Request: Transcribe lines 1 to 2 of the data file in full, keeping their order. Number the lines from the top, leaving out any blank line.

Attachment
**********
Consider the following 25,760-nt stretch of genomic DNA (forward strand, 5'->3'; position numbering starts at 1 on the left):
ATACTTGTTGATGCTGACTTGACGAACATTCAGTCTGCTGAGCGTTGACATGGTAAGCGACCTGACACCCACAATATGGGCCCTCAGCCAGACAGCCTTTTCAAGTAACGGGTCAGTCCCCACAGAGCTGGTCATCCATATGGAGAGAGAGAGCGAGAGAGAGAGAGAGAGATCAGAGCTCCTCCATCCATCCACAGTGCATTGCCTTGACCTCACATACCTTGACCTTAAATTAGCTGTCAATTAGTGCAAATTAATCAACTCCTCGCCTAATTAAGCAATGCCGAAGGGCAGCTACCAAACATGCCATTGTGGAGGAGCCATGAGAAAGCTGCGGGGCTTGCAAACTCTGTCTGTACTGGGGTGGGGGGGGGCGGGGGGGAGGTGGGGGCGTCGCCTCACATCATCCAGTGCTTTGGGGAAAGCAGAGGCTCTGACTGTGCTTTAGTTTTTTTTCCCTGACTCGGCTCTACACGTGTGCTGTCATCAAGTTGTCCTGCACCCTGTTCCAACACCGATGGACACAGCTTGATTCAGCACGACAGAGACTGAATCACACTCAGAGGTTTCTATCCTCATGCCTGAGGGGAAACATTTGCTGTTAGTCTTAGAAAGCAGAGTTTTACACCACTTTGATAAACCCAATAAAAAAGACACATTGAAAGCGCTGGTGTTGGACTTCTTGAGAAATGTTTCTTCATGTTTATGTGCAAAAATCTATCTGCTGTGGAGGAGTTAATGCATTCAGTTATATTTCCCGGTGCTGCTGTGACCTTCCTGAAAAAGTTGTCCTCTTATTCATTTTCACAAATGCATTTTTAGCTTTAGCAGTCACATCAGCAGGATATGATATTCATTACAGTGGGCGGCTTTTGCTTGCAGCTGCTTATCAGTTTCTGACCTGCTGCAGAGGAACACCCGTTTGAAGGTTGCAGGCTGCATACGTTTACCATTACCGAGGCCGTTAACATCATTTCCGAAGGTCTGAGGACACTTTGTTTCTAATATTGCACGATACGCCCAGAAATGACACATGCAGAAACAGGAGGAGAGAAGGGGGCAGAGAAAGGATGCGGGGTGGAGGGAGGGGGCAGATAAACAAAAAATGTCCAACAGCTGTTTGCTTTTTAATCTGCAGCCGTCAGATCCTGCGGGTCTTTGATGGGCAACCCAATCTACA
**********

Consider the following 25,760-nt stretch of genomic DNA (forward strand, 5'->3'; position numbering starts at 1 on the left):
ATACTTGTTGATGCTGACTTGACGAACATTCAGTCTGCTGAGCGTTGACATGGTAAGCGACCTGACACCCACAATATGGGCCCTCAGCCAGACAGCCTTTTCAAGTAACGGGTCAGTCCCCACAGAGCTGGTCATCCATATGGAGAGAGAGAGCGAGAGAGAGAGAGAGAGATCAGAGCTCCTCCATCCATCCACAGTGCATTGCCTTGACCTCACATACCTTGACCTTAAATTAGCTGTCAATTAGTGCAAATTAATCAACTCCTCGCCTAATTAAGCAATGCCGAAGGGCAGCTACCAAACATGCCATTGTGGAGGAGCCATGAGAAAGCTGCGGGGCTTGCAAACTCTGTCTGTACTGGGGTGGGGGGGGGCGGGGGGGAGGTGGGGGCGTCGCCTCACATCATCCAGTGCTTTGGGGAAAGCAGAGGCTCTGACTGTGCTTTAGTTTTTTTTCCCTGACTCGGCTCTACACGTGTGCTGTCATCAAGTTGTCCTGCACCCTGTTCCAACACCGATGGACACAGCTTGATTCAGCACGACAGAGACTGAATCACACTCAGAGGTTTCTATCCTCATGCCTGAGGGGAAACATTTGCTGTTAGTCTTAGAAAGCAGAGTTTTACACCACTTTGATAAACCCAATAAAAAAGACACATTGAAAGCGCTGGTGTTGGACTTCTTGAGAAATGTTTCTTCATGTTTATGTGCAAAAATCTATCTGCTGTGGAGGAGTTAATGCATTCAGTTATATTTCCCGGTGCTGCTGTGACCTTCCTGAAAAAGTTGTCCTCTTATTCATTTTCACAAATGCATTTTTAGCTTTAGCAGTCACATCAGCAGGATATGATATTCATTACAGTGGGCGGCTTTTGCTTGCAGCTGCTTATCAGTTTCTGACCTGCTGCAGAGGAACACCCGTTTGAAGGTTGCAGGCTGCATACGTTTACCATTACCGAGGCCGTTAACATCATTTCCGAAGGTCTGAGGACACTTTGTTTCTAATATTGCACGATACGCCCAGAAATGACACATGCAGAAACAGGAGGAGAGAAGGGGGCAGAGAAAGGATGCGGGGTGGAGGGAGGGGGCAGATAAACAAAAAATGTCCAACAGCTGTTTGCTTTTTAATCTGCAGCCGTCAGATCCTGCGGGTCTTTGATGGGCAACCCAATCTACA